Geoffrey Bodine

April 29 in NASCAR: Rusty Wallace honors Dale Sr. after win on 50th birthday

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On April 29, 2001, the Cup Series held its annual race at the 2-mile track formally known as California Speedway.

Just over two months had passed since the death of Dale Earnhardt in a crash on the final lap of the Daytona 500 and feelings surrounding the tragedy were still fresh on what would have been his 50th birthday.

Rusty Wallace, one of his long-time rivals and friends, made sure Earnhardt got his due after holding off Jeff Gordon to get the win.

There were no celebratory burnouts by Wallace. Instead, a crew member met him on the track and delivered an Earnhardt flag. Wallace drove around the track as it waved outside his window.

It was sadly a familiar sight.

Just over eight years earlier in 1993, Wallace had won the Cup Series race at Bristol following the death of Alan Kulwicki in a plane crash earlier in the week. Afterward, Wallace performed Kulwicki’s trademark “Polish Victory Lap.”

In November, Wallace and Earnhardt would honor not just Kulwicki, but Davey Allison, who died in July from injuries sustained in a helicopter crash. After Wallace won the season finale at Atlanta and Earnhardt clinched his sixth title, the two performed the “Polish Victory Lap” as Wallace held an Allison flag and Earnhardt held a Kulwicki flag.

“It was kind of an emotional feeling,” Wallace told Fox after his 2001 win. “(Earnhardt) was such a great friend of mine and such a great family. … I really would have liked to have had Richard Childress riding with me that lap.”

Also on this date:

1951: Fonty Flock led every lap to win a Grand National race at North Wilkesboro. Lou Figaro, driving in relief of Dale Williams, finished ninth in a car that had its hood stuck in the upright position, according to “Forty Years of Stock Car Racing: The Beginning.”

1962: Bobby Johns led 430 of 500 laps to win at Bristol by six laps over Fireball Roberts. According to “Forty Years of Stock Car Racing: The Superspeedway Boom,” Roberts finished second after he lost 12 laps in the pits making repairs, only to make up six of them under green flag conditions.

1984: Geoffrey Bodine beat Ron Bouchard by six seconds at Martinsville to score his first Cup Series win and also the first win for Hendrick Motorsports. It came in the team’s eighth Cup race.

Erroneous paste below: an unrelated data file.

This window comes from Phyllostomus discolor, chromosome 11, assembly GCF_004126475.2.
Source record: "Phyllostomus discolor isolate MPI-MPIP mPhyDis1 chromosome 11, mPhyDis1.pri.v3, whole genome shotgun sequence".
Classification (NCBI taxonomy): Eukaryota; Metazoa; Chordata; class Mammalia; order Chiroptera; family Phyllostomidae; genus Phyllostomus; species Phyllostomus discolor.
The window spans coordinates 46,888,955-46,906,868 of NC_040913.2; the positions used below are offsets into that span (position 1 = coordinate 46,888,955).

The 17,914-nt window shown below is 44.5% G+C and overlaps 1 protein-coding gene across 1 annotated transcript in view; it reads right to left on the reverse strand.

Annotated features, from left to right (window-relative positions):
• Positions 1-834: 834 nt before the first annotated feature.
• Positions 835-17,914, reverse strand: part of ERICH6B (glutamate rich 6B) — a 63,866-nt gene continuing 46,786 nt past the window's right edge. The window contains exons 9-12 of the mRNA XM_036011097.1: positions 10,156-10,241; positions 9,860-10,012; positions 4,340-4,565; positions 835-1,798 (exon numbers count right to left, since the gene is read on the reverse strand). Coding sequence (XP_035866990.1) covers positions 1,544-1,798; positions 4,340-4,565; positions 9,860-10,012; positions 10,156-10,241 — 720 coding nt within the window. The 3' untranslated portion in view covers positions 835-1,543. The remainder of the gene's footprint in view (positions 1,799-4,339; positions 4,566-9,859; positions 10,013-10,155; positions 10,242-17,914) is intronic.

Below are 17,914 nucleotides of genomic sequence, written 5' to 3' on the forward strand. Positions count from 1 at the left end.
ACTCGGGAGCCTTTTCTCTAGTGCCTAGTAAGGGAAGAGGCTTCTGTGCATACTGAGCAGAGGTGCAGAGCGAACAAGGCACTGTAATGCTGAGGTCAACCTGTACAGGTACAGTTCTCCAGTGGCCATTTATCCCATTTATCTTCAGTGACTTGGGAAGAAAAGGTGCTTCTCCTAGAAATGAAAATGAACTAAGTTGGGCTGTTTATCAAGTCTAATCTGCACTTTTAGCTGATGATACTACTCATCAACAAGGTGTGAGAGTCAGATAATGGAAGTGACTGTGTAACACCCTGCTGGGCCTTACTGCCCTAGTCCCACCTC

1990: A week after his brother Brett earned his first career Cup win at North Wilkesboro, Geoffrey Bodine won at Martinsville to earn his first win for owner Junior Johnson. It was the first time brothers won consecutive races since Donnie and Bobby Allison did it in 1978.

April 26 in NASCAR: Morgan Shepherd’s upset win at Martinsville

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While Morgan Shepherd‘s first Cup win came relatively early, in his 15th career start, his win at Martinsville Speedway on April 26, 1981 came 11 years after his first start.

Shepherd, a rookie at the age of 39, surprised the field when he led 203 of 500 laps to claim the victory on the short track.

Driving the No. 5 Pontiac for owner Cliff Stewart, Shepherd beat Neil Bonnett, who was the only other driver on the lead lap, by 16 seconds.

It was the first Cup Series win by Pontiac since a victory by Joe Weatherly in October 1963.

“It didn’t sink in until I came around for the checkered flag,” Shepherd said according to “Forty Years of Stock Car Racing: The Modern Era.” “I almost cried.”

Shepherd would go on to make 517 starts in the Cup Series through 2014. He’d win only three more times, with each one occurring at Atlanta Motor Speedway.

Also on this date:

1964: Fred Lorenzen led all but 13 laps to win at Martinsville over Marvin Panch for his fourth straight win. He’d win in his next start two races later at Darlington. Lorenzen won eight times in 16 starts that year.

1987: With a victory at Martinsville, Dale Earnhardt completed a run of four wins in a row. He took the lead with 17 laps to go when leader Geoffrey Bodine spun from contact with Kyle Petty.

1992: Mark Martin won at Martinsville. He led the final 27 laps after Brett Bodine’s suspension broke. It was the 12th straight Cup win for Ford.

2009: Brad Keselowski won his first career Cup Series race, scoring the victory at Talladega after contact with race leader Carl Edwards sent Edwards into the fence coming to the checkered flag.

2014: Joey Logano passed Jeff Gordon, Brad Keselowski and Matt Kenseth in half a lap and led the final four laps to win at Richmond.

April 10 in NASCAR: Bill Elliott gets spun late, wins at Bristol

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One thing stands out among the 44 Cup Series wins that Bill Elliott earned in his career.